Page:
trading: Are blue chips trading below book values ​​on your radar? Check other boxes as well

Mumbai: Investors scouring the market for potential winners might consider some of the stocks that are trading at or below the real value of companies, analysts said. Of the NSE500 index stocks, 80 are currently trading below their book value following the market sell-off. Additionally, 40 stocks in the NSE500 are currently trading at a price-to-book (PB) ratio of between 1 and 1.5 times.

In a bear market or corporate earnings downgrade cycle, many analysts attach greater importance to the PB ratio while valuing companies. Profitable companies with low P/B ratios are always preferable because they typically outperform when the market recovers, analysts said.

Companies with stock prices below book value include ONGC, NTPC,

, , Hindalco, GAIL, , NMDC, HPCL and SAIL, among others. Some stocks such as , Grasim, Vedanta, BPCL, , , and Nalco are trading just above their book value.

The book value of a business is its net assets. This means that if a company sold all of its assets and paid off all of its debts, the remainder would be the book value of the company. The price-to-book ratio isn’t the only metric to pre-screen potential value buys, but it’s an equally important tool for picking a stock, analysts said.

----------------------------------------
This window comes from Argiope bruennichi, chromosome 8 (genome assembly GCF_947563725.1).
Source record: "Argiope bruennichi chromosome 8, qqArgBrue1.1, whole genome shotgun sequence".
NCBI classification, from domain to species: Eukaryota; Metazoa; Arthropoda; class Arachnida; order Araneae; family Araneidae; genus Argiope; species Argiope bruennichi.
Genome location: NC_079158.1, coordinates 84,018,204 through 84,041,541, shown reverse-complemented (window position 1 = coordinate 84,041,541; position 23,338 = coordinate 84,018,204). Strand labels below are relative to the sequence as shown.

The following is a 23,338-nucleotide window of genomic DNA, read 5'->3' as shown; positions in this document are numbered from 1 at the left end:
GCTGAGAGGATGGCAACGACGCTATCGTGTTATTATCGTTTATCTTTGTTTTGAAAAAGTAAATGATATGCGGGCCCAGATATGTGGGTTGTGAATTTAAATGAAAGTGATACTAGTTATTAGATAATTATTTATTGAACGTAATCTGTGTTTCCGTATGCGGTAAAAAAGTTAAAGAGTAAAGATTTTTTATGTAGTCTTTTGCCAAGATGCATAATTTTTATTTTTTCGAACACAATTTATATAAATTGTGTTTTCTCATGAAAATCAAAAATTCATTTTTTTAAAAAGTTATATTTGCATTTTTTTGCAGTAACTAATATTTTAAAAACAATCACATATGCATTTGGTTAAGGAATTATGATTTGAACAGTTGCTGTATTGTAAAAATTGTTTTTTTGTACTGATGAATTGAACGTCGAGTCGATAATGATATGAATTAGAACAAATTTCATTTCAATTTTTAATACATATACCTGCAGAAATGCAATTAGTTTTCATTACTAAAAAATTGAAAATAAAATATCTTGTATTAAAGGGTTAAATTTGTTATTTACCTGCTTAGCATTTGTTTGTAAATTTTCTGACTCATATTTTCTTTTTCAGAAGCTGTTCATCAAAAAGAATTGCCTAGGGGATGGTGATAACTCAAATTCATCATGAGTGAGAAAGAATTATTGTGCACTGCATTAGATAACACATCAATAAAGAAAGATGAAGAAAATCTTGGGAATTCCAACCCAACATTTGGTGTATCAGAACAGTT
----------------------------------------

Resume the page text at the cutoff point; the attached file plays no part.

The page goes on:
“Fundamentally sound companies with a low price-to-book ratio are always preferable as they generally outperform when the market recovers, except for those with corporate governance issues and high leverage,” says G Chokkalingam , founder of Equinomics Research & Advisory. “It is advisable to choose stocks on a case-by-case basis, taking into account factors such as operating efficiency, cash flow, order book and price-earnings ratio.”

For example, Hindalco’s current book value per share is ₹352, while its stock is currently trading at ₹322, an 8.5% discount to book value. This means that the value of Hindalco’s assets is 8.5% higher than the value of its equity. But valuing a commodity player, like Hindalco, solely on the basis of PB could be misleading because its stock price also depends on the stage of the commodity price cycle.

Earlier this year, 28 NSE 500 stocks traded below their book value. In theory, companies with a stock price below a PB ratio of less than 1 times are considered cheap. But this can vary from sector to sector.

Many companies, including NTPC, Tata Steel, Indian Oil, Hindalco, Gail, HPCL, , CESC and , previously traded above their five-year average book value. But, that reading has dropped for many of them following the sharp correction in their stock prices.

Exide Industries,

, Birla Corp, , and CEAT, among others, are trading below book value.

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